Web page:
The Museum of Modern Art moved to its temporary quarters in Long Island City, Queens in June 2002, awaiting the completion of a major expansion of its Midtown Manhattan space, by Japanese architect Yoshio Taniguchi, scheduled for completion by 2005.
The facade, painted a bright blue, stands as a reminder of the blue tile sheathing of the old Swingline building.
Maltzan has broken the design criteria into four primary concerns. First, making the temporary nature of the project an attribute; second, exploring the public identity and voice of the museum within the context of a limited project life span as well as within its specific urban surroundings; third, to engage issues within this type of urban context, which is a kind of transitional “middle landscape”, and finally, the very real and determining functional goals and objectives set forth by the need to protect the art, as well as to create a exceptional space for both art and the public.
The architecture is meant to be understood through movement; you have to move in and around the space to understand it. The roof-scape reinforces the idea that movement is the most important aspect of the design, that the identity is temporary. The sequence to MoMA QNS, primarily from Manhattan and mostly by subway, becomes the new threshold, defined by movement, to “cross over”.
|The overall effect is mesmerizing. Maltzan has created the museum’s identity out of almost nothing – some paint, some boxes, a few fluorescent lamps…|
|/ Nicolai Ouroussoff
Los Angeles Times
Arriving by the #7 train visitors experience the roof as the primary facade as the train moves past a scattered group of black roof boxes, with white lettering, that slowly align to spell out “M-o-M-A”, then separate again as the train pulls to a stop.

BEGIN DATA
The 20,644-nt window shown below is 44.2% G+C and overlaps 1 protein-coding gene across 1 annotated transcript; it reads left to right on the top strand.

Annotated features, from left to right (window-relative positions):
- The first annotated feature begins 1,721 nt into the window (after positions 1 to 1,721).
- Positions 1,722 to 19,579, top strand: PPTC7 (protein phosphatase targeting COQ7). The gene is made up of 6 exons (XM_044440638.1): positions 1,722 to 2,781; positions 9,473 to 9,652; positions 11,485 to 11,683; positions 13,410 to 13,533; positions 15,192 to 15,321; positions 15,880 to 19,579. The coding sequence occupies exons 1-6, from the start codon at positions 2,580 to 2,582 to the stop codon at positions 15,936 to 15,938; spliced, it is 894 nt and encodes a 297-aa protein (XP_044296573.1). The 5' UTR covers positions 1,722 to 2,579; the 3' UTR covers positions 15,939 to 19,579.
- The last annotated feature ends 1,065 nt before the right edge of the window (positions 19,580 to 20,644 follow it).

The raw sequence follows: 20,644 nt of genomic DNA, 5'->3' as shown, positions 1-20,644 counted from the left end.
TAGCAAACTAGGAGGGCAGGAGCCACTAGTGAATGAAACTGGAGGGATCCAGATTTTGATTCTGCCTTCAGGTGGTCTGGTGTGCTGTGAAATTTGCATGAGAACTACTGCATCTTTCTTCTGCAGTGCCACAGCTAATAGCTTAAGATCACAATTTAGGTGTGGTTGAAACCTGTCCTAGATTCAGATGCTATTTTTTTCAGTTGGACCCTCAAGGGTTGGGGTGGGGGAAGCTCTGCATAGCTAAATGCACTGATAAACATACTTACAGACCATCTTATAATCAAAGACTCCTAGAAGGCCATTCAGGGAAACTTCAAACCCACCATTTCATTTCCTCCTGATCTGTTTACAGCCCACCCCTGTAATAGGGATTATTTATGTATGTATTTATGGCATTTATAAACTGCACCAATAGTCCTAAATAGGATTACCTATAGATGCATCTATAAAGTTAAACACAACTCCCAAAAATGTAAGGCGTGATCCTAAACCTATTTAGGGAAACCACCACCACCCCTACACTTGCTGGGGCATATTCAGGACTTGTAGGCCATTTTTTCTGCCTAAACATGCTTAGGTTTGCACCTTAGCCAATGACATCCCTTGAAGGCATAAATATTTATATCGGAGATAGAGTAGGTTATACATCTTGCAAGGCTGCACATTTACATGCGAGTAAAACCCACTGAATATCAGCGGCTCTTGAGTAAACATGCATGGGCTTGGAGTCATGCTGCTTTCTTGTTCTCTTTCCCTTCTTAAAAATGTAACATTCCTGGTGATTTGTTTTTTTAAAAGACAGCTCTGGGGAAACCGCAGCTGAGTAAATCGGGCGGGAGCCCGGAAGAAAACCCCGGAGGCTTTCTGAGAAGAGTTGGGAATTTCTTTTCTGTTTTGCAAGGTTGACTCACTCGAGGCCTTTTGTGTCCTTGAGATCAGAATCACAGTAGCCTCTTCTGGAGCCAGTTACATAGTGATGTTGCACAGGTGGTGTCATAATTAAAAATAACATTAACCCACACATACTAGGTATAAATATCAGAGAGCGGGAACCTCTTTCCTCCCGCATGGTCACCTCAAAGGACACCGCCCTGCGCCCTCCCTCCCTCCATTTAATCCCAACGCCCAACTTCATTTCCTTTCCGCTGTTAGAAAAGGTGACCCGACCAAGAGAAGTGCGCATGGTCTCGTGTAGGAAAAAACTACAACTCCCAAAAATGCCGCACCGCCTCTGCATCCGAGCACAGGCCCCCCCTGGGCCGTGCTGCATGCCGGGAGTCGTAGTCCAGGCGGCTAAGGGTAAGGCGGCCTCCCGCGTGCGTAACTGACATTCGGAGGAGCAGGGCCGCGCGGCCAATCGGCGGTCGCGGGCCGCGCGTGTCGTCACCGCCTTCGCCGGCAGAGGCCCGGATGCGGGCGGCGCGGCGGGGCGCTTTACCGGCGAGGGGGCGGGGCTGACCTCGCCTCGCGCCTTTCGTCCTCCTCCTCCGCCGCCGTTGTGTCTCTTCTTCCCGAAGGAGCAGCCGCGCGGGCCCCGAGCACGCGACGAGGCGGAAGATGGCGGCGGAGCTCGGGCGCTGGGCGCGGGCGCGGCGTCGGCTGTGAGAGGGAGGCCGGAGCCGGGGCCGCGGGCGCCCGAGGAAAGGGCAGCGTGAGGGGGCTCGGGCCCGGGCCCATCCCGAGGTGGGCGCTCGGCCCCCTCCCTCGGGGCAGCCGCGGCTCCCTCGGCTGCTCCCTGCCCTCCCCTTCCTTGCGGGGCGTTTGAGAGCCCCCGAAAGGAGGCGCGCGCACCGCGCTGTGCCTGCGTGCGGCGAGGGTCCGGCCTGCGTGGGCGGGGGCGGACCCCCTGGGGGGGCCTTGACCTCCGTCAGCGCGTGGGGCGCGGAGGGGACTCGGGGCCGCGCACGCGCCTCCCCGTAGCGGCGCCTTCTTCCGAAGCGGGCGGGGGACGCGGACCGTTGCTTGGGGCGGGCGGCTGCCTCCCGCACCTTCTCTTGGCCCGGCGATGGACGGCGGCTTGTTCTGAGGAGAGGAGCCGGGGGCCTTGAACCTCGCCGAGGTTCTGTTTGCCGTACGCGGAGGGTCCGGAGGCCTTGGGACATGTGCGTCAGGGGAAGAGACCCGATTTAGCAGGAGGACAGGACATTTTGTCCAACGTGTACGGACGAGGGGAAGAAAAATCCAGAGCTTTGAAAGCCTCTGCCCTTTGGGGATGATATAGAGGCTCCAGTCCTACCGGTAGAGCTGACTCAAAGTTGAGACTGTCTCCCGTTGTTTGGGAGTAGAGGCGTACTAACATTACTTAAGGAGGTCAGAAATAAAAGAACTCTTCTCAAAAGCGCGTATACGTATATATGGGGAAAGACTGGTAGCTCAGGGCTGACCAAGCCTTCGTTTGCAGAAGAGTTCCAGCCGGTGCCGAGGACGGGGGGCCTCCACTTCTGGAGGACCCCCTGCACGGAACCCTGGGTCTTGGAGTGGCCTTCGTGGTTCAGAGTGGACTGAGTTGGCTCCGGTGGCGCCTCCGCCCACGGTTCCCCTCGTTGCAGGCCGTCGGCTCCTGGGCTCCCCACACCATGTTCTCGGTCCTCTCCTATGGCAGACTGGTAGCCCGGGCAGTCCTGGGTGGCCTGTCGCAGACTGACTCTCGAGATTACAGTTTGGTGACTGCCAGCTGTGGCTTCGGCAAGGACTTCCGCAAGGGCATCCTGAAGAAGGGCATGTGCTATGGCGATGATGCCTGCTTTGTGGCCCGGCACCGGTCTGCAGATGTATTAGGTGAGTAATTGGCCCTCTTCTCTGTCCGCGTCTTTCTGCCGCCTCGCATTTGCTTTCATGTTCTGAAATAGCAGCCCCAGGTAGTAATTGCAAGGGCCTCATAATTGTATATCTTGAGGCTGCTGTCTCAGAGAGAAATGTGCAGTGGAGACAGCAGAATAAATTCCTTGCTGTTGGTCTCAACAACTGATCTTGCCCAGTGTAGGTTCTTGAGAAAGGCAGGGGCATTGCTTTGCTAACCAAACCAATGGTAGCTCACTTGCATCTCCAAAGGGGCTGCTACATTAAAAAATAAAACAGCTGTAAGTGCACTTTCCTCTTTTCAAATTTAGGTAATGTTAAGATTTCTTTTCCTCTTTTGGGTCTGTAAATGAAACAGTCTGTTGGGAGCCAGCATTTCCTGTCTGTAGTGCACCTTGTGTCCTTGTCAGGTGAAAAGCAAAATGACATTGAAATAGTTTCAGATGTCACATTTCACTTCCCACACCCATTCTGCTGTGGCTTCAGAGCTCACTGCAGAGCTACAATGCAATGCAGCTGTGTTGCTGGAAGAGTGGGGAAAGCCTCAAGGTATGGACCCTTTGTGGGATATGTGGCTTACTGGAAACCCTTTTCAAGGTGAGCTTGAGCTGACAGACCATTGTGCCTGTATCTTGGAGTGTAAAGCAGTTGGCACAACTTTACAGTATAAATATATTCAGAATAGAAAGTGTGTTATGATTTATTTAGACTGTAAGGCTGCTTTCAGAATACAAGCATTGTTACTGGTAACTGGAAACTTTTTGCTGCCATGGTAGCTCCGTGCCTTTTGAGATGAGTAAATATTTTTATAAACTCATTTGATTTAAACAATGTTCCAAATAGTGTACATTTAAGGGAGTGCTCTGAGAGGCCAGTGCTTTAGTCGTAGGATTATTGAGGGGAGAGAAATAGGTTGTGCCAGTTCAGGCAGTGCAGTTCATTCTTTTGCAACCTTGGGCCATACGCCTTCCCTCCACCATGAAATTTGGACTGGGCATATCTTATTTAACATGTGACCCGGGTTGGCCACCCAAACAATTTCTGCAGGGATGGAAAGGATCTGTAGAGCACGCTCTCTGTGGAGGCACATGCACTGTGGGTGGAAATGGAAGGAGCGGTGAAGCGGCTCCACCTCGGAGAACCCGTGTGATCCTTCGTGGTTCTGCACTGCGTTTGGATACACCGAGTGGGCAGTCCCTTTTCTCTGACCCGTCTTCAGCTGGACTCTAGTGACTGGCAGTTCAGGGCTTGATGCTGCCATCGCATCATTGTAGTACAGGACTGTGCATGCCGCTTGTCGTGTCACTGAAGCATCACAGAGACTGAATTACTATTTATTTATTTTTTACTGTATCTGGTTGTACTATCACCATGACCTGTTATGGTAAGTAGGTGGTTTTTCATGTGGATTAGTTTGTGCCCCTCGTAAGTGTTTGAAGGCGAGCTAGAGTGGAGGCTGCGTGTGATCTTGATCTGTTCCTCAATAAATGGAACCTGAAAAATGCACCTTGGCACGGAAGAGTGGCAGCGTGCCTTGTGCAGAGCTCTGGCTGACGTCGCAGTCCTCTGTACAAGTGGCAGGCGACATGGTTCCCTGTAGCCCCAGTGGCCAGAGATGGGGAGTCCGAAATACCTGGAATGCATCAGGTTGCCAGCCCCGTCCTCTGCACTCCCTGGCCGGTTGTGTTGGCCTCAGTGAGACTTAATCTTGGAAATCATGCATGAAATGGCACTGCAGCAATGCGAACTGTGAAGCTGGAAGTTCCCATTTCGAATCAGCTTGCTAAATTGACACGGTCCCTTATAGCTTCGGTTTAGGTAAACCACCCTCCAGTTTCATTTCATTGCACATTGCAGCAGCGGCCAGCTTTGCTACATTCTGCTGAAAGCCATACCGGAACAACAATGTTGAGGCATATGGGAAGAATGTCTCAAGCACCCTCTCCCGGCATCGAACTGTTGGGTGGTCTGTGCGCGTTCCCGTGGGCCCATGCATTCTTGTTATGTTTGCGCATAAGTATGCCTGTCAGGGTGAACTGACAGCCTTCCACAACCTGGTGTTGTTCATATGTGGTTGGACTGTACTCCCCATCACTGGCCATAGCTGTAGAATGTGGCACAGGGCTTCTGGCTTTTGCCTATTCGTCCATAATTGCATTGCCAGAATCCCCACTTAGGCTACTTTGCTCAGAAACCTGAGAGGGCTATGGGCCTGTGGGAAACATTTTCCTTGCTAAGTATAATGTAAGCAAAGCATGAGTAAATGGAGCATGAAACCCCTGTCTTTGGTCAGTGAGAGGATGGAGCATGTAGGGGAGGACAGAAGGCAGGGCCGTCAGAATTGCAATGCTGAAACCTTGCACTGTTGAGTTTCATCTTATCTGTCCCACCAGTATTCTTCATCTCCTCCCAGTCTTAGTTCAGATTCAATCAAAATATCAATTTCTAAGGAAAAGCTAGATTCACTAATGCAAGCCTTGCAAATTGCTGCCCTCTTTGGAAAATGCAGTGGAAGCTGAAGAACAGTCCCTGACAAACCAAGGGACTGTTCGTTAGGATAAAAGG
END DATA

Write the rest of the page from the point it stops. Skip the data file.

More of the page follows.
The sequence continues from the street where the MoMA QNS logo reappears on the bright blue facade; partially sandblasted onto the glass doors. Echoing the rooftop the letters temporarily break apart when the doors open.
Once inside the building, the entrance sequence continues as visitors pass through a small glass vestibule to the Main Lobby area, then continue along an entry ramp that separates the new mezzanine, that supports the Cafe and Bookstore, from the Project Space, to descend again towards the ticket counter in the back.
The Project Space, a forum for contemporary art and video, is a sloping, three sided room cantilevered over the ticket counter.
From the ticket counter the path leads visitors along a ceiling high wall partition, on the back side of the Project Space, towards the main galleries. The columns have remained as echoes of the building’s formal life.
Almost all of the gallery space has remained raw warehouse space, with polished concrete floors, white walls, and a black-painted ceiling, that can be rearranged to accommodate different exhibitions. The exhibition Matisse Picasso, about the visual relationship between their works, that marks one of the most fascinating and creative dialogues in the history of art, is currently installed in the generously scaled galleries.
Once the new Manhattan MoMA opens in 2005 MoMA QNS will feature study centers, workshops and permanent art storage.
|CITY||Queens, New York|